4-Wire Load Cell (1/5/10/20/200kg) with HX711 and Arduino
Table of content:
- Video Tutorial.
- Verify Your Load Cell Wires.
- Attaching the Load Cell between Two Plates.
- Wiring the Load Cell to the HX711 Module and Arduino.
- Arduino Code to Read Weight Value from the HX711 Module.
- Testing the Scale.
You can buy relatively cheap four-wire load cells from Banggood, eBay, or Aliexpress.
They come with a wide variety of weight ranges, starting from one kilogram up to a couple of hundred kilograms.
The easiest way to get a weigh reading from these to an Arduino is to use the HX711 amplifier module.
It reads the tiny voltage change inside the load cell and turns it into a 24bit digital numeric value that can be interpreted by the Arduino as a weight value.
To follow this tutorial, you need:
- An Arduino or Arduino compatible board
- A four-wire load cell
A step-by-step guide in video form.
Verify Your Load Cell Wires.
My load cell has red, black, green, and white wires.
Each wire connects to a corner of the Wheatstone bridge that is embedded into the load cell.
The first thing you need to do is to identify the opposing corners of the Wheatstone bridge. You can do that with a multimeter by measuring the resistance between the wires.
In my case, the opposing wires are red-black pair and green-white pair. The resistance between both of those pairs is about 1k ohm.
If I measured between any other combination of wires, then I got 750 to 850 ohms between them.
One of the pairs will be power wires, and the other one will be measurement wries. It doesn't matter which, but to follow the more conventional color scheme, we will pick red-black for power and white-green for measurement.
Attaching the Load Cell between Two Plates.
You need to create a strain between the opposing ends of the load cell.
The easiest way to do that is to attach it between two boards. The bottom board holds your home-made scale in place, and the top board is the weighing plate. Make sure you put some spacers between the board and the load cell, so there is room for deformation.
When you apply force to the load cell, two of the strain gauges will compress (red) while the other two will stretch (blue).
I didn't have suitable boards available, so I 3D printed this base frame and weighing plate. The 3D printed components can not handle the 20kg weight that this load cell is rated for, but it is strong enough for my experiments.
The load cell has an arrow sticker that indicates the direction for the force. You need to attach the weighing plate on top of it so that the arrow points down.
Then I connected the other end to the base structure.
Wiring the Load Cell to the HX711 Module and Arduino
I am assuming that you have the same wire configuration as I have. One diagonal of the Wheatstone bridge is red-black, and the other one is green-white. If you have some different color variations, then you have to take that into consideration while following these steps.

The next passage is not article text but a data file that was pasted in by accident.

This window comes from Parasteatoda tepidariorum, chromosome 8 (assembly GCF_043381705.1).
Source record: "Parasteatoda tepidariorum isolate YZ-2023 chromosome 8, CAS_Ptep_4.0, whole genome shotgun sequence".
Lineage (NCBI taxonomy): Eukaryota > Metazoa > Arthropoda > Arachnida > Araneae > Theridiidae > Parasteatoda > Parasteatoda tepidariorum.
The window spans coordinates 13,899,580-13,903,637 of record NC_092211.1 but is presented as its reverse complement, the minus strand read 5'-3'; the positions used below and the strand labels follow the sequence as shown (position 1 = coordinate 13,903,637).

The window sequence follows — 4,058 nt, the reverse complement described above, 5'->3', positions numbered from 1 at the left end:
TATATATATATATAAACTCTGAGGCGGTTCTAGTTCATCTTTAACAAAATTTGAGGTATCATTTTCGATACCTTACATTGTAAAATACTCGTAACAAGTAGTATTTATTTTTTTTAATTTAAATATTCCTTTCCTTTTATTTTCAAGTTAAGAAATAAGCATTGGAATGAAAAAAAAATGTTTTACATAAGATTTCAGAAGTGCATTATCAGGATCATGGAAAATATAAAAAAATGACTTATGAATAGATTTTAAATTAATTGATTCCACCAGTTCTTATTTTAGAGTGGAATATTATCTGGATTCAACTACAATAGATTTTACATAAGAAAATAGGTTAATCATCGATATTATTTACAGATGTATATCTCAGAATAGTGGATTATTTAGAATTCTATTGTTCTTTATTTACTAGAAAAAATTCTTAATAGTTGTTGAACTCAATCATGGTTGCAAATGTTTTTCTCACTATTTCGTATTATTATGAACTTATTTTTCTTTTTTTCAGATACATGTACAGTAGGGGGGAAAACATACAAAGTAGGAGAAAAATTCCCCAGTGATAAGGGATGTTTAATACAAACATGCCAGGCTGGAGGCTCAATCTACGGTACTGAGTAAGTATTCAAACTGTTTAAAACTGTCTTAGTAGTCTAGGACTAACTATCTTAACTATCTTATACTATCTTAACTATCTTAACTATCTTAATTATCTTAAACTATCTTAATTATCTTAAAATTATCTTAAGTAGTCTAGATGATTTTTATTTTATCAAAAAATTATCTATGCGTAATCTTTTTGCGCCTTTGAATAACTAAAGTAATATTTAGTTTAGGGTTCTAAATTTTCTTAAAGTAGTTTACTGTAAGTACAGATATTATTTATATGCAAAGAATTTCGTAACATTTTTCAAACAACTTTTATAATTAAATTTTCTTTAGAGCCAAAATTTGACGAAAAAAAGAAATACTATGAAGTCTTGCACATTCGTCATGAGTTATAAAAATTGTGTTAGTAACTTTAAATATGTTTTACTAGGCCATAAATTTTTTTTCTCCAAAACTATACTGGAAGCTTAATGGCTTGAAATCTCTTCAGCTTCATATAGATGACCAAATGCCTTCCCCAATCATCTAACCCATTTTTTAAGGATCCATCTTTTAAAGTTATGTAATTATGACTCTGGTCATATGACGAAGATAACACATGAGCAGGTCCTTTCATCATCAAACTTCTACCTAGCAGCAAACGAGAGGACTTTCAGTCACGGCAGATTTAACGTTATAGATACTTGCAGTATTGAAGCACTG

I am doing my experiments with a 20 kg load cell, but the same principles apply for other types of four-wire load cells.
1. Connect the red wire to the E+ and the black wire to the E- output of the HX711 module.
We chose the red and black wire pair to be the power wires of the load cell. E+ and E- are the sensor power outputs of the HX711 module.
The polarity doesn't matter. We picked red to be the positive side and black to be the negative side to make it follow a common convention. Switching up red and black will only invert the calibration parameter in the software.
2. Connect the green wire to the A+ and the white one to the A- inputs of the HX711 module.
A+ and A- are the measurement inputs of the HX711 module. Like with the power wires, the polarity is not important. You just need to recalibrate in the software if you switch them up.
3. Connect the GND of the HX711 module to the Arduino GND and VCC to the Arduino 5V pin.
HX711 also works with 3.3V. If you have some other microcontroller that runs on 3.3V, you can use 3.3V instead of 5V.
4. Connect the DT and SCK of the HX711 module to any of the Arduino digital IO pins.
In the schematic, I used pins 4 and 5, since those are the default pins for the examples of the "HX711_ADC" library.
If you want to use interrupts to update scale data, then you should connect the DT output to an interrupt enabled pin of the Arduino. For Uno/Nano, those are pins 2 and 3.
Arduino Code to Read Weight Value from the HX711 Module.
Click on the green "Clone or download" button and then "Download ZIP."
Extract the downloaded ZIP file and move it into your Arduino "libraries" folder.
2. Open the Calibration example that came with the "HX711_ADC" library.
3. Load the example code to your Arduino.
It should work without any modifications if you connected the DT output of the HX711 module to the Arduino pin 4, and SCK to the Arduino pin 5.
3. Open the Arduino Serial Monitor.
Follow the directions in the terminal window. It asks you to put a known mass onto the load cells and then enter the weight of that item. This process calibrates your scale.
I used an iPhone 5, which is 113 grams.
Then it starts outputting the current weight value on the scale.
Testing the Scale.
I have a kitchen scale to compare results - this glass of water weight about 490 grams.